There is a growing style of riding that is captivating the All Mountain riding scene. It is called ‘whipping it’ and it is the most artistic form of bike jumping that we have witnessed.
Video: Edit by VitalMTB
The technique can be described as throwing the bike horizontal and or sideways and then returning it back in its normal position shortly before landing. It’s been around for years, specially in the motocross scene and many dismissed it simply as a way of showboating to the crowd.
As it turns out, there is actually a benefit to this technique besides looking good for the camera. When a rider flies through the air, there is actually great benefit to being active in the air and not just frozen stiff like a ‘dead sailor’. The active rider has much more control and can react to external forces like a bad lip jump, a strong cross-wind or a tricky landing. The active rider can transfer the energy of the jump and harness it into any direction where it is ideal. A ‘dead sailor’ jump on the other hand means there is no movement and the rider is at the mercy of a perfect take-off and landing.
Plus the active jumper can be safer as well. The height and length of the jump can be controlled by the rider and the jump can be optimized for length, height or speed. But enough theory as we’re here to observe the masters do it in the Crabapple trail of Whistler BC in the Official Whip-Off World Championships.
Whistler, BC August 16, 2013 – Bernardo Cruz (BRA) has taken another win at the Official Whip-Off Worlds at Crankworx Whistler. In its third year as an event at Crankworx, the Offical Whip-Off Worlds has grown from being the brainchild of photographer Sven Martin into one of Crankworx Whistler’s biggest fan-favourite events and is based on the Crabapple Hits in the Whistler Bike Park. Judges and fans gathered around the massive jumps on the side of the Crabapple run to gauge riders on their style, whip angle and distance from the ground as they jumped.
“It was tough to tell who had the best whip between Thomas Vanderham, Kurt Sorge, Bas Van Steenbergen and Cruz today,” says Crankworx General Manager Darren Kinnaird. “But the key was that Bernardo got his bike so sideways in the air that he was almost moving backwards. For him to land straight and clean once his bike hit the ground, that was the edge against the other three riders in real contention today for our judges.”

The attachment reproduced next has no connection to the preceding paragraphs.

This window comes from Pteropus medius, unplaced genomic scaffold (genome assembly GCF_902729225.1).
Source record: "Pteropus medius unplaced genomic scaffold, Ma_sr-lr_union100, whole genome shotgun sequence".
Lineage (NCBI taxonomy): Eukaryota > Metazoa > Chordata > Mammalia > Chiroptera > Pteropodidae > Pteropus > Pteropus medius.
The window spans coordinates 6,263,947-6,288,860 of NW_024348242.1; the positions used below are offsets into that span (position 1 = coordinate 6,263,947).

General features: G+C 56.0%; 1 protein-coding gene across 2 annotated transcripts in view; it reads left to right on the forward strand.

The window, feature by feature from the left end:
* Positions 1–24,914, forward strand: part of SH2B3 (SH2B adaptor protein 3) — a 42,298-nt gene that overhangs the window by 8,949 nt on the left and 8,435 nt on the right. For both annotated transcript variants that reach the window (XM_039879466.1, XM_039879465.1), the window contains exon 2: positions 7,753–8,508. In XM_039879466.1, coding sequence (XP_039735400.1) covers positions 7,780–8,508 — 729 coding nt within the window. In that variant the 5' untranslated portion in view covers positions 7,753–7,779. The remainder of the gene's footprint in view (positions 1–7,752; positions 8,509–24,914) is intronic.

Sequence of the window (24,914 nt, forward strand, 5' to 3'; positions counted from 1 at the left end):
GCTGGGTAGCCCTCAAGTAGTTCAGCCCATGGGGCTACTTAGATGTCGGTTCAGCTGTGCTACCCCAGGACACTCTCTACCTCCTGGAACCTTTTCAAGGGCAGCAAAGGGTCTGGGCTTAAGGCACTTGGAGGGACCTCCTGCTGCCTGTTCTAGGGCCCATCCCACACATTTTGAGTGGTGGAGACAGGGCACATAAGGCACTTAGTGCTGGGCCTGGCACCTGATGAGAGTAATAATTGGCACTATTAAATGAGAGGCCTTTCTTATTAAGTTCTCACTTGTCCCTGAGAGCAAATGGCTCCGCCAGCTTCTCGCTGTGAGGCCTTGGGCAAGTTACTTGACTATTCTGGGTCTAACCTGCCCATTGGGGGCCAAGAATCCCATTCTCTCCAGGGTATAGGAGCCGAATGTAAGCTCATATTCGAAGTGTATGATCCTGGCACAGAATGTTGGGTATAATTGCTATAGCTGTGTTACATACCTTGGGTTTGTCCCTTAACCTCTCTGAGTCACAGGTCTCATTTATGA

Riders competed today for a winning prize purse of $1500, while another $1000 was doled out to deserving riders by the judges in increments of $100. 2012 Queen of Crankworx Casey Brown was on-hand, throwing her bike sideways with field consisting primarily of men and earned herself a notable $100 from that pool of cash. Riders who brought their bikes as far to – or past – ninety degrees perpendicular with the fall line of the jump were rewarded with higher points. Today, Bernardo Cruz, known for his incredible style and moto-whip skill, did so with the greatest consistency.
Cruz made a name for himself in the mountain bike world when he won the then-named Un-Official Whip-Off World Champs in its maiden year at Crankworx Whistler in 2011. At the time, he was unknown as a professional athlete and his style steadily became renown amongst Whistler locals, particularly on the massive jumps seen around the Whistler Mountain Bike Park. Since that time, Cruz has remained in the mountain bike arena and is well-known, particularly in Whistler and in his home nation of Brazil.
The Crabapple Hits have been a fixture in the Whistler Mountain Bike Park nearly since the park’s inception. Known for their intimidating size and tendency to draw the most style and finesse out of the talented riders willing to jump them, the Crabapple Hits are the ideal venue for the Official Whip-Off World Championships. Every year at Crankworx, fans line the jumps on the Crabapple ski run by the thousands to shoot photos, cheer and heckle the best (and worst) whips they see in the contest from more than forty riders who enter the event.
1. Bernardo Cruz – $1,500
Notable Mentions: Thomas Vanderham, Kurt Sorge and Bas Van Steenbergen.